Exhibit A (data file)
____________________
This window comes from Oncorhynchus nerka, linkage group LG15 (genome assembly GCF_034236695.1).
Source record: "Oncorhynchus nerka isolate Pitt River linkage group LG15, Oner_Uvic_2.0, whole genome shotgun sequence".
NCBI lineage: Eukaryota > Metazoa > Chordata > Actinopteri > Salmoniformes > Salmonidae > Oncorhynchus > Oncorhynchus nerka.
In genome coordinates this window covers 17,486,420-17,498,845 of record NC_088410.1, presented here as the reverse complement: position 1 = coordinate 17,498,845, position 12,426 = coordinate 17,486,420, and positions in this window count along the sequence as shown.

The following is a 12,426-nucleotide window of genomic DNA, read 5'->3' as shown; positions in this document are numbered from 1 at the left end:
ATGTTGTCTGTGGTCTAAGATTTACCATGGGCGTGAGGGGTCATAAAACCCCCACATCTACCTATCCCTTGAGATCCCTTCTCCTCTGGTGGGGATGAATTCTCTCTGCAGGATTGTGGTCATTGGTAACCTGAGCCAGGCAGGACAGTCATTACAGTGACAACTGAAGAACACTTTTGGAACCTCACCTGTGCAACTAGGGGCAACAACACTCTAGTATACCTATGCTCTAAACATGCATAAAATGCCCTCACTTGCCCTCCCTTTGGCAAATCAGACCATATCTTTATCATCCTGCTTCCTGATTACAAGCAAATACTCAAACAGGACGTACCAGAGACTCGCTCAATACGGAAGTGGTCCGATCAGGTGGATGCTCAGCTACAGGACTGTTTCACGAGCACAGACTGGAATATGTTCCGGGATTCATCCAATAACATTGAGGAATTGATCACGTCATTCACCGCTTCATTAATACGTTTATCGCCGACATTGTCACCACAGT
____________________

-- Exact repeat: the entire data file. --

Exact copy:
This window comes from Oncorhynchus nerka, linkage group LG15 (genome assembly GCF_034236695.1).
Source record: "Oncorhynchus nerka isolate Pitt River linkage group LG15, Oner_Uvic_2.0, whole genome shotgun sequence".
NCBI lineage: Eukaryota > Metazoa > Chordata > Actinopteri > Salmoniformes > Salmonidae > Oncorhynchus > Oncorhynchus nerka.
In genome coordinates this window covers 17,486,420-17,498,845 of record NC_088410.1, presented here as the reverse complement: position 1 = coordinate 17,498,845, position 12,426 = coordinate 17,486,420, and positions in this window count along the sequence as shown.

The following is a 12,426-nucleotide window of genomic DNA, read 5'->3' as shown; positions in this document are numbered from 1 at the left end:
ATGTTGTCTGTGGTCTAAGATTTACCATGGGCGTGAGGGGTCATAAAACCCCCACATCTACCTATCCCTTGAGATCCCTTCTCCTCTGGTGGGGATGAATTCTCTCTGCAGGATTGTGGTCATTGGTAACCTGAGCCAGGCAGGACAGTCATTACAGTGACAACTGAAGAACACTTTTGGAACCTCACCTGTGCAACTAGGGGCAACAACACTCTAGTATACCTATGCTCTAAACATGCATAAAATGCCCTCACTTGCCCTCCCTTTGGCAAATCAGACCATATCTTTATCATCCTGCTTCCTGATTACAAGCAAATACTCAAACAGGACGTACCAGAGACTCGCTCAATACGGAAGTGGTCCGATCAGGTGGATGCTCAGCTACAGGACTGTTTCACGAGCACAGACTGGAATATGTTCCGGGATTCATCCAATAACATTGAGGAATTGATCACGTCATTCACCGCTTCATTAATACGTTTATCGCCGACATTGTCACCACAGT